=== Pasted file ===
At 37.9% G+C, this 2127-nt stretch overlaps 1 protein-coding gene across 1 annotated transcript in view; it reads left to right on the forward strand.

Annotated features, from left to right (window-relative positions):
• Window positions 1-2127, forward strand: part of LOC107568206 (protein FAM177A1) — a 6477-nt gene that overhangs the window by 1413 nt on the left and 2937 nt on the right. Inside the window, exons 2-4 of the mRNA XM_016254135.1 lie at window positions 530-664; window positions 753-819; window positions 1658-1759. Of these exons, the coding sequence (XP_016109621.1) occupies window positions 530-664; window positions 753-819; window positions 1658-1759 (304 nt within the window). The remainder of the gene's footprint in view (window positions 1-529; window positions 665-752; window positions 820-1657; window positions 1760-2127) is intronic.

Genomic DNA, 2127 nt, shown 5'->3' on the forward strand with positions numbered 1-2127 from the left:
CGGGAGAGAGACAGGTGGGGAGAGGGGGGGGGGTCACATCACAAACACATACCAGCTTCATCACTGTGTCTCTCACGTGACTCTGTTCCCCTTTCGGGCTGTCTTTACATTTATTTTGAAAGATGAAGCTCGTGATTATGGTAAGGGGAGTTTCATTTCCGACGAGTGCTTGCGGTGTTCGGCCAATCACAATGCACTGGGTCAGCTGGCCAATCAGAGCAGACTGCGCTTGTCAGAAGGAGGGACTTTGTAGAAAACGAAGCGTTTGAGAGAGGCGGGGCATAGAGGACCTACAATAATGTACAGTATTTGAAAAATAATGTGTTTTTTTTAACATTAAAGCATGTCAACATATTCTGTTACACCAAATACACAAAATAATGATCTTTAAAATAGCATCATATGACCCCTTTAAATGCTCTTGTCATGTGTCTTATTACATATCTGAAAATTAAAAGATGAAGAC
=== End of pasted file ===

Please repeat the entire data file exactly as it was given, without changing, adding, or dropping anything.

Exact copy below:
At 37.9% G+C, this 2127-nt stretch overlaps 1 protein-coding gene across 1 annotated transcript in view; it reads left to right on the forward strand.

Annotated features, from left to right (window-relative positions):
• Window positions 1-2127, forward strand: part of LOC107568206 (protein FAM177A1) — a 6477-nt gene that overhangs the window by 1413 nt on the left and 2937 nt on the right. Inside the window, exons 2-4 of the mRNA XM_016254135.1 lie at window positions 530-664; window positions 753-819; window positions 1658-1759. Of these exons, the coding sequence (XP_016109621.1) occupies window positions 530-664; window positions 753-819; window positions 1658-1759 (304 nt within the window). The remainder of the gene's footprint in view (window positions 1-529; window positions 665-752; window positions 820-1657; window positions 1760-2127) is intronic.

Genomic DNA, 2127 nt, shown 5'->3' on the forward strand with positions numbered 1-2127 from the left:
CGGGAGAGAGACAGGTGGGGAGAGGGGGGGGGGTCACATCACAAACACATACCAGCTTCATCACTGTGTCTCTCACGTGACTCTGTTCCCCTTTCGGGCTGTCTTTACATTTATTTTGAAAGATGAAGCTCGTGATTATGGTAAGGGGAGTTTCATTTCCGACGAGTGCTTGCGGTGTTCGGCCAATCACAATGCACTGGGTCAGCTGGCCAATCAGAGCAGACTGCGCTTGTCAGAAGGAGGGACTTTGTAGAAAACGAAGCGTTTGAGAGAGGCGGGGCATAGAGGACCTACAATAATGTACAGTATTTGAAAAATAATGTGTTTTTTTTAACATTAAAGCATGTCAACATATTCTGTTACACCAAATACACAAAATAATGATCTTTAAAATAGCATCATATGACCCCTTTAAATGCTCTTGTCATGTGTCTTATTACATATCTGAAAATTAAAAGATGAAGAC